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Strengthening the Disaster Resilience of Indonesian Cities : A Policy Note (Inglês)

The objective of this policy note is to influence the ongoing discussion on how urbanization can contribute to improving disaster resilience. This note seeks to raise awareness of some of the opportunities to reduce the vulnerability of Indonesian cites and their dwellers. This note argues that the vulnerability of Indonesian cities and their inhabitants can be reduced by improving access to quality disaster and climate risk information applied in planning, improving the structural integrity of urban infrastructure, enhanced early warning and emergency management systems, and strengthening the capacity of communities and subnational governments to manage disaster risks. Policy reforms, investments in disaster risk management, and better institutional coordination are needed to minimize loss of life, reduce damage to assets and economy, and protect and further enhance prosperity, inclusiveness, and livability of Indonesia’s cities.

Detalhes

  • Autor

    Kryspin-Watson,Jolanta, Vun,Yong Jian, Stanton-Geddes,Zuzana, Semadeni,Gian Sandosh

  • Data do documento

    2019/09/01

  • TIpo de documento

    Documento de Trabalho

  • No. do relatório

    142165

  • Nº do volume

    1

  • Total Volume(s)

    1

  • País

    Indonésia,

  • Região

    Leste Asiático e Pacífico,

  • Data de divulgação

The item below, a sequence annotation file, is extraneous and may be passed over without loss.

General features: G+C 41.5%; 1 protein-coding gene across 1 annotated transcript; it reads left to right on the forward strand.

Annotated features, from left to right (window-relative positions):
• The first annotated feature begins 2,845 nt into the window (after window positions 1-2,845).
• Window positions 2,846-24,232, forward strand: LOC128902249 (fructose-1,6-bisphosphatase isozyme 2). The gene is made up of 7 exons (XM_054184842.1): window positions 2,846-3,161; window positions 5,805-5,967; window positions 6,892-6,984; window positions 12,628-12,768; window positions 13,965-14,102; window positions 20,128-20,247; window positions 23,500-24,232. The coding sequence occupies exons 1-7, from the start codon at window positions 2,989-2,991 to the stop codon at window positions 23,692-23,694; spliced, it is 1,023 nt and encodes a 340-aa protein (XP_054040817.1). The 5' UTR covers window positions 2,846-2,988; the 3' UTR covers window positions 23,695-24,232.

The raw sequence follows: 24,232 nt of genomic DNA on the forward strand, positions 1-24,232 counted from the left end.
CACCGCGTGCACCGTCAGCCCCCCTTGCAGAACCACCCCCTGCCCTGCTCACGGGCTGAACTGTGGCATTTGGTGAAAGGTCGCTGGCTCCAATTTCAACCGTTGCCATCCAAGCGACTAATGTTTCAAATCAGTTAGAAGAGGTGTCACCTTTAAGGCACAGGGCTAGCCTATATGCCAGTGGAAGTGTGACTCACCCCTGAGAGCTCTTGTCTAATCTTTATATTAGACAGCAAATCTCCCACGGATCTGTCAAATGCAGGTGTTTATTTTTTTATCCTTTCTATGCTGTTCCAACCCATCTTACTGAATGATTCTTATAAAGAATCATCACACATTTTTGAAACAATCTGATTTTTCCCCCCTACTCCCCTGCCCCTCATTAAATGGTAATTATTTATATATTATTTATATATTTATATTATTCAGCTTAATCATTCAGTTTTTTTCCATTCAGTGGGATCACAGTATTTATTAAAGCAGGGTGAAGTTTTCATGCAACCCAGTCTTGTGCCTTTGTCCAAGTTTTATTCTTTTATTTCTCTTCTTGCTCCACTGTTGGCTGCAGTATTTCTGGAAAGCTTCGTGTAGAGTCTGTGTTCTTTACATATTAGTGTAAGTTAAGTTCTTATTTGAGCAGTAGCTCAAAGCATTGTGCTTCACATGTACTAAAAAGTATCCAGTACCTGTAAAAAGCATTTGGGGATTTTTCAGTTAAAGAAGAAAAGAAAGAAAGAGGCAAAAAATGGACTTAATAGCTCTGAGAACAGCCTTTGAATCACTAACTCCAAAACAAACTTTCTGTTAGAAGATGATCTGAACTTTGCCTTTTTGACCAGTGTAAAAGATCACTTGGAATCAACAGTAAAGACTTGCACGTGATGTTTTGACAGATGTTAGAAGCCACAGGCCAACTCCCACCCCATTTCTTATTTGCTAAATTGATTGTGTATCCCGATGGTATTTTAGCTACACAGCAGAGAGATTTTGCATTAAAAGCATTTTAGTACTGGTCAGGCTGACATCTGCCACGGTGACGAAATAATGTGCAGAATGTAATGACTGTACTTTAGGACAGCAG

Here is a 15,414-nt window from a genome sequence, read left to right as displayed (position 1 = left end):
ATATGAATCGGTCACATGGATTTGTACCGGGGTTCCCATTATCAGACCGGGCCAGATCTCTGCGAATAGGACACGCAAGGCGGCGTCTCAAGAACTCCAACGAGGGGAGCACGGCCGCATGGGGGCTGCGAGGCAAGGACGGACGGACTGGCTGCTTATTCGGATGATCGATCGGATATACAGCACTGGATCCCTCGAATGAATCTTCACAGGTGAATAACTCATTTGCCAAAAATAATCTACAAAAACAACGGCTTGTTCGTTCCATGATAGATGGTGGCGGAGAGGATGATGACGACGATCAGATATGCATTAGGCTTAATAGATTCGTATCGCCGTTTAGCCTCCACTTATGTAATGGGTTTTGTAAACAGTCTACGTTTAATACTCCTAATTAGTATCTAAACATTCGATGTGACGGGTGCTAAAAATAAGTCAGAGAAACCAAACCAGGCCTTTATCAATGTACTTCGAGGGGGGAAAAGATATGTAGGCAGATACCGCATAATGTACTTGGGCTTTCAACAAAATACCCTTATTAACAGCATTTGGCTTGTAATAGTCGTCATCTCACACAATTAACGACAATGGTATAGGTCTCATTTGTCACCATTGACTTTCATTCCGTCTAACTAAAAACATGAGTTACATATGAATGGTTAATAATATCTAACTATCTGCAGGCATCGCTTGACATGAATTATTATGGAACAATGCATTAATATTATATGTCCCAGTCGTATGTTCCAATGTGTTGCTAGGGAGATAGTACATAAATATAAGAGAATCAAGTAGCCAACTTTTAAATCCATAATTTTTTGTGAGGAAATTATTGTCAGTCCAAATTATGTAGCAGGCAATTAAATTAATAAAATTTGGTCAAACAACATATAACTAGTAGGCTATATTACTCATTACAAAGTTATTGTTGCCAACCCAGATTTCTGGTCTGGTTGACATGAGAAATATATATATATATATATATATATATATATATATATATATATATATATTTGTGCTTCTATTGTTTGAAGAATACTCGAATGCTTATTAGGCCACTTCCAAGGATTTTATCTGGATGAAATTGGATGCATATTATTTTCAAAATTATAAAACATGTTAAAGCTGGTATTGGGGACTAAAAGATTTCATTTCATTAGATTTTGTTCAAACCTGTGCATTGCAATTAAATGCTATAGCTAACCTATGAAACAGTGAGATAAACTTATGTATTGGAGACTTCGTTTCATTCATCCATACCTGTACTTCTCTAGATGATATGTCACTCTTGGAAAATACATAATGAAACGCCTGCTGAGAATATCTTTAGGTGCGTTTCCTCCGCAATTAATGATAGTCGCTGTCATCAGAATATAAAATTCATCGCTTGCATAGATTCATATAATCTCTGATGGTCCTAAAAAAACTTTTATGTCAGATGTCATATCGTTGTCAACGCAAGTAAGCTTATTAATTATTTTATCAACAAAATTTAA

2020/01/13

  • Disclosure Status

    Disclosed

  • Nome do documento

    Strengthening the Disaster Resilience of Indonesian Cities : A Policy Note

  • Palavras-chave

    Swiss State Secretariat for Economic Affairs; centre for research on the epidemiology; flood; effect of climate change; national disaster management; access to employment opportunity; remote sensing; impact of climate change; national development planning; outbreak of dengue fever; Disaster Risk; million people; disaster risk management; urban development; sea level rise; urban population growth; Disaster Risk Reduction; loss of life; land use planning; heavy rainfall events; urban flood; early warning system; storm water runoff; damage to property; vulnerability to disaster; local government agency; storm water management; impact of disaster; long term development; flood risk analysis; geographic information system; public-private partnership; design of water; consultations with stakeholders; implications for policy; adequate financial resources; high risk area; planned urban development; tectonic plate movement; consideration of risk; flood protection measure; climate change adaptation; urban development policy; river basin authority; rapid urban expansion; rising sea levels; appropriate mitigation measures; flood control infrastructure; improved regulation; below sea level; industrial land use; public private partnership; disaster risk financing; influence of tides; urban growth rate; surface water runoff; natural population growth; investments in infrastructure; assessment of risk; land use change; planning and design; Disaster Risk Finance; loss of work; emergency management system; capacity of community; disaster resilience; metropolitan area; Urban Infrastructure; land subsidence; natural hazard; spatial planning; urban disaster; building code; coastal flood; Urban Resilience; flash flood; natural disaster; seismic risk; tidal wave; Urban Planning; hazard map; metro areas; public space; drainage infrastructure; geophysical event

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